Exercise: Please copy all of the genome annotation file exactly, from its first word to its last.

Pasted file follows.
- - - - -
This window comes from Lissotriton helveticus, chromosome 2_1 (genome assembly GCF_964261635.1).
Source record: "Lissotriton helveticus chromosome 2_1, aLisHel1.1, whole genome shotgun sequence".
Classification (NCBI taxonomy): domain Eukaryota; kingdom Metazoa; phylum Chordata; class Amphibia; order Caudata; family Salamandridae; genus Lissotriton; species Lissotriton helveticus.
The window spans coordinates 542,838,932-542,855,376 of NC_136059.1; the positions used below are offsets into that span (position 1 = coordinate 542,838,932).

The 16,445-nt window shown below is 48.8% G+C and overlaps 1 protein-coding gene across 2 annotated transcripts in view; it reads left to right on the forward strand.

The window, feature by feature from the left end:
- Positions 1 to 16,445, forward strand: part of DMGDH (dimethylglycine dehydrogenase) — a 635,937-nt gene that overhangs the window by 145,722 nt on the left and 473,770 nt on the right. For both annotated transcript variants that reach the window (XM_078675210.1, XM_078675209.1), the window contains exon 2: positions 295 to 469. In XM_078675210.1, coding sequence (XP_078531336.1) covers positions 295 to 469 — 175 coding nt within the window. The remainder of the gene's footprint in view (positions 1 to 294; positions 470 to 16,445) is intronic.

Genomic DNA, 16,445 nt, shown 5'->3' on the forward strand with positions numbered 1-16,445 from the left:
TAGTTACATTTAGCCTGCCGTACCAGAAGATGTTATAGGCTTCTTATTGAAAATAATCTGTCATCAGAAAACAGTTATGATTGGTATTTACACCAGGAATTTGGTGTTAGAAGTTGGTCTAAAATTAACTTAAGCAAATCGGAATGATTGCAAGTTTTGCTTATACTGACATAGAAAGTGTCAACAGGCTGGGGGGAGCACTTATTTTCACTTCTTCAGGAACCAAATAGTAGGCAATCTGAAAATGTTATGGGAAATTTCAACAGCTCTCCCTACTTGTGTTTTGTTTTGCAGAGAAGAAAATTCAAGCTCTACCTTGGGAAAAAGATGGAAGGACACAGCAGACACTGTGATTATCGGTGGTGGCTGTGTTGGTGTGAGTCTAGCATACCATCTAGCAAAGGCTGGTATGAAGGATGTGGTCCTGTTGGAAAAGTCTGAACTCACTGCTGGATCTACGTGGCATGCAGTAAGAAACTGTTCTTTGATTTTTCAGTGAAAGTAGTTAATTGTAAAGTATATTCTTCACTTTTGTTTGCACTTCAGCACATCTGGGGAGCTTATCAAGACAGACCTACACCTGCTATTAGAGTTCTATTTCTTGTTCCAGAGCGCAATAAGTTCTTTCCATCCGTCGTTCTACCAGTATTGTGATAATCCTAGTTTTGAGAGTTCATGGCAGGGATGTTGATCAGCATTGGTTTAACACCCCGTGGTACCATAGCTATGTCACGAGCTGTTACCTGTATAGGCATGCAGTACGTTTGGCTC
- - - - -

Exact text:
This window comes from Lissotriton helveticus, chromosome 2_1 (genome assembly GCF_964261635.1).
Source record: "Lissotriton helveticus chromosome 2_1, aLisHel1.1, whole genome shotgun sequence".
Classification (NCBI taxonomy): domain Eukaryota; kingdom Metazoa; phylum Chordata; class Amphibia; order Caudata; family Salamandridae; genus Lissotriton; species Lissotriton helveticus.
The window spans coordinates 542,838,932-542,855,376 of NC_136059.1; the positions used below are offsets into that span (position 1 = coordinate 542,838,932).

The 16,445-nt window shown below is 48.8% G+C and overlaps 1 protein-coding gene across 2 annotated transcripts in view; it reads left to right on the forward strand.

The window, feature by feature from the left end:
- Positions 1 to 16,445, forward strand: part of DMGDH (dimethylglycine dehydrogenase) — a 635,937-nt gene that overhangs the window by 145,722 nt on the left and 473,770 nt on the right. For both annotated transcript variants that reach the window (XM_078675210.1, XM_078675209.1), the window contains exon 2: positions 295 to 469. In XM_078675210.1, coding sequence (XP_078531336.1) covers positions 295 to 469 — 175 coding nt within the window. The remainder of the gene's footprint in view (positions 1 to 294; positions 470 to 16,445) is intronic.

Genomic DNA, 16,445 nt, shown 5'->3' on the forward strand with positions numbered 1-16,445 from the left:
TAGTTACATTTAGCCTGCCGTACCAGAAGATGTTATAGGCTTCTTATTGAAAATAATCTGTCATCAGAAAACAGTTATGATTGGTATTTACACCAGGAATTTGGTGTTAGAAGTTGGTCTAAAATTAACTTAAGCAAATCGGAATGATTGCAAGTTTTGCTTATACTGACATAGAAAGTGTCAACAGGCTGGGGGGAGCACTTATTTTCACTTCTTCAGGAACCAAATAGTAGGCAATCTGAAAATGTTATGGGAAATTTCAACAGCTCTCCCTACTTGTGTTTTGTTTTGCAGAGAAGAAAATTCAAGCTCTACCTTGGGAAAAAGATGGAAGGACACAGCAGACACTGTGATTATCGGTGGTGGCTGTGTTGGTGTGAGTCTAGCATACCATCTAGCAAAGGCTGGTATGAAGGATGTGGTCCTGTTGGAAAAGTCTGAACTCACTGCTGGATCTACGTGGCATGCAGTAAGAAACTGTTCTTTGATTTTTCAGTGAAAGTAGTTAATTGTAAAGTATATTCTTCACTTTTGTTTGCACTTCAGCACATCTGGGGAGCTTATCAAGACAGACCTACACCTGCTATTAGAGTTCTATTTCTTGTTCCAGAGCGCAATAAGTTCTTTCCATCCGTCGTTCTACCAGTATTGTGATAATCCTAGTTTTGAGAGTTCATGGCAGGGATGTTGATCAGCATTGGTTTAACACCCCGTGGTACCATAGCTATGTCACGAGCTGTTACCTGTATAGGCATGCAGTACGTTTGGCTC